Like his father, H.B. Blades verbally committed to play at Michigan during the spring of his junior season at Plantation High School. But then he visited Pittsburgh and fell in love with the city. He also considered playing at Virginia and Auburn.
"When it's time to go to work, you bring a hard hat and go to work," H.B. Blades said. "When it's time to have fun, you go and have fun. That's what it's like here. I love it."
In March 2003, as Blades was preparing for his high school graduation and getting ready to leave for Pittsburgh, Al Blades celebrated his 26th birthday. Early the next morning, H.B. Blades was awakened by a phone call from his grandmother. Al Blades had been involved in a car accident, she said, and had drowned. She wanted H.B. Blades to see him at the hospital one last time.
Witnesses said the car accident was the result of a drag race. The car Blades was riding in struck a bridge abutment and plunged into a Miami canal. He left behind a 3-year-old son, Al Blades Jr.
"When he passed away, I thought I lost a big part of me because he was the greatest influence on my life," H.B. Blades said. "It was really rough on me. I'm doing all of this in memory of him."
Pittsburgh coach Dave Wannstedt, who was the defensive coordinator at Miami when Bennie Blades played there, moved H.B. Blades to middle linebacker last year. The position seems to be a better fit for the 6-foot, 240-pound player, who isn't as tall as many college linebackers.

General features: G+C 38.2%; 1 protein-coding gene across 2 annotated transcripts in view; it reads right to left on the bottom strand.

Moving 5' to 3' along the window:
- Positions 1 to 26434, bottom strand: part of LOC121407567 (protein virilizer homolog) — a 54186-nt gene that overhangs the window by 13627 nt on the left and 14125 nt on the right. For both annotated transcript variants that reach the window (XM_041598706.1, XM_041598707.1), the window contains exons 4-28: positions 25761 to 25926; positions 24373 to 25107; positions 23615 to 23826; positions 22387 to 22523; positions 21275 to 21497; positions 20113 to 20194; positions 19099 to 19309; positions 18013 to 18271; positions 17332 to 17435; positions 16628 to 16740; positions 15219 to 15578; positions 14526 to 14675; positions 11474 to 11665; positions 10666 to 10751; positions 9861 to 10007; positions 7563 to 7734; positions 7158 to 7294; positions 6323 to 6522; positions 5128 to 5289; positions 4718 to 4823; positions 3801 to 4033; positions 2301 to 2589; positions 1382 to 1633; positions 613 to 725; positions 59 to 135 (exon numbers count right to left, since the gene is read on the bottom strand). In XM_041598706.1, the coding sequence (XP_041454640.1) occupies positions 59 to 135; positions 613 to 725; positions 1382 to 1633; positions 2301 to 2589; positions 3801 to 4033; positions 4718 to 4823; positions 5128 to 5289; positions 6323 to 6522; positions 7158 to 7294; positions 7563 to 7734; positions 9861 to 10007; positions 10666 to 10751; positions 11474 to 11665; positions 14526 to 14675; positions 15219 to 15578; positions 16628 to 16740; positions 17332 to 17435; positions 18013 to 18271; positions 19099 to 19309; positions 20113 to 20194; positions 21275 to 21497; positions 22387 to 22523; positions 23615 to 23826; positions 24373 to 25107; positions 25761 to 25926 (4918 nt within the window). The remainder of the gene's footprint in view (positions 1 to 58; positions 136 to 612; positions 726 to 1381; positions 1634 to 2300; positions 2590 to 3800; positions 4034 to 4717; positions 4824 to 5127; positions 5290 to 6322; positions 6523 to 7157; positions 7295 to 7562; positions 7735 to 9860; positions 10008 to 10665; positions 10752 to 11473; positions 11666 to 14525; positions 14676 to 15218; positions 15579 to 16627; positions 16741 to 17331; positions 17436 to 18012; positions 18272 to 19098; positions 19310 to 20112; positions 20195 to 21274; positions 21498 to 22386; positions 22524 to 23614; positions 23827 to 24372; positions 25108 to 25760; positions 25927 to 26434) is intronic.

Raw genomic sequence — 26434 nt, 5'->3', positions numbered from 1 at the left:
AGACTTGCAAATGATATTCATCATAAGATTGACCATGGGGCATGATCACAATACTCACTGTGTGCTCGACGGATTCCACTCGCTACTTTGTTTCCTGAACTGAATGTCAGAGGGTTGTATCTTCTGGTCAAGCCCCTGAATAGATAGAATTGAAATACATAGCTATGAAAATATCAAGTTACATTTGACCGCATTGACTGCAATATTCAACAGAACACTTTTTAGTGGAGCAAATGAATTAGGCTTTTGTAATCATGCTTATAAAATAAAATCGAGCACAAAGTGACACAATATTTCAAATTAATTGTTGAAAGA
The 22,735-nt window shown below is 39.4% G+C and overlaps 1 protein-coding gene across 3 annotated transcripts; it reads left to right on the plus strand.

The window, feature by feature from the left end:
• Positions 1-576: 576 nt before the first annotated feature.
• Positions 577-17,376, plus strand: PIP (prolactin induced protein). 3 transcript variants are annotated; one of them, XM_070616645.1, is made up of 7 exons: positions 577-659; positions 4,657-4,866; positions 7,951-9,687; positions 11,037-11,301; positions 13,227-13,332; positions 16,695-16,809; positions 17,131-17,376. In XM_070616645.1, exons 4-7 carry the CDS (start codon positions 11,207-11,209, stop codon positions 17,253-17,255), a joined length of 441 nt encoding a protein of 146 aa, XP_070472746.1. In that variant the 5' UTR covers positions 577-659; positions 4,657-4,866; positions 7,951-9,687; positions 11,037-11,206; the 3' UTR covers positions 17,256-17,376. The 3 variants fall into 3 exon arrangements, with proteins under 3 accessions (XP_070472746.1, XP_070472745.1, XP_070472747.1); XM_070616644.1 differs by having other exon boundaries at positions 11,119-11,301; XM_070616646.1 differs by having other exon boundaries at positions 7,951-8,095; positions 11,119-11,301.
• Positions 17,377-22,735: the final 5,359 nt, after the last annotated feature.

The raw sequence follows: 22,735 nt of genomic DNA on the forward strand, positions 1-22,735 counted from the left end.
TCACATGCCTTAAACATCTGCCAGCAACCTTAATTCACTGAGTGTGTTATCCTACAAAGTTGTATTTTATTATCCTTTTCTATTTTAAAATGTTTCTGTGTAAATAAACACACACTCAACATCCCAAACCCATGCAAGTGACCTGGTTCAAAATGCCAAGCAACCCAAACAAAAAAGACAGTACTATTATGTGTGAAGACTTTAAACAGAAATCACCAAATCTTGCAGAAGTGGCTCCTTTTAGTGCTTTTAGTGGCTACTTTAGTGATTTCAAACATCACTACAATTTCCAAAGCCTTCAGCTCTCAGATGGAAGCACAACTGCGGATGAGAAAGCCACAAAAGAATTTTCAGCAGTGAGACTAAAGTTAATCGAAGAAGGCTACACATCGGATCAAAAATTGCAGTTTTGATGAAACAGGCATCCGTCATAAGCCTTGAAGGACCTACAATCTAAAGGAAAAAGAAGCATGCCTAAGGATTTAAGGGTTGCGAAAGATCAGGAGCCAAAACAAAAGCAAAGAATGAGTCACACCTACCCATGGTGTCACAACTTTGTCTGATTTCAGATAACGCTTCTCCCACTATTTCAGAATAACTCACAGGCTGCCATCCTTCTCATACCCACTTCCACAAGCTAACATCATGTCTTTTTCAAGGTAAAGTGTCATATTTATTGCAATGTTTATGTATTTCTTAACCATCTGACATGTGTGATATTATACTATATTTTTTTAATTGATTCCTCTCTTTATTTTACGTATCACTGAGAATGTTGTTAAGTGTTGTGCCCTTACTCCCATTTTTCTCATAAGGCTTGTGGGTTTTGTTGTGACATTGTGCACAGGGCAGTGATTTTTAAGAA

"Coach Wannstedt is from the area and played here and coached here," Blades said. "He likes tough guys. My personality fits his system as far as being hardworking. When your body is aching and you're tired, you've still got to go to work."
With Blades playing in the middle and All-Big East cornerback Darrelle Revis roaming in the secondary, the Panthers should be much-improved on defense this season. They have more depth on the defensive line, and Wannstedt really likes the toughness of senior linebacker Clint Session.
"I'm not worried about Clint Session and H.B. Blades and Darrelle Revis," Wannstedt said.
"Those guys are going to have a great year. For us to take a major step, the guys on our defensive line need to take a major step and really mature."
As Blades has matured, he has repaired his relationship with his father. Bennie Blades, who couldn't be reached to be interviewed for this story, reportedly fathered six children, each with a different woman. In 2003, he was arrested for failing to pay nearly $300,000 in child support for a teenage daughter in Michigan. The elder Blades pleaded guilty to a felony and reached a settlement with the girl's mother. Blades, who retired from the NFL in 1997, was working as a substitute teacher in Florida at the time.
Bennie Blades will be inducted into the College Football Hall of Fame in December. H.B. Blades hopes to attend the ceremony.
"We're making up for lost time now," Blades said. "We're a lot closer now than we were when I was young."
Mark Schlabach covers college football and men's college basketball for ESPN.com. You can contact him at email@example.com.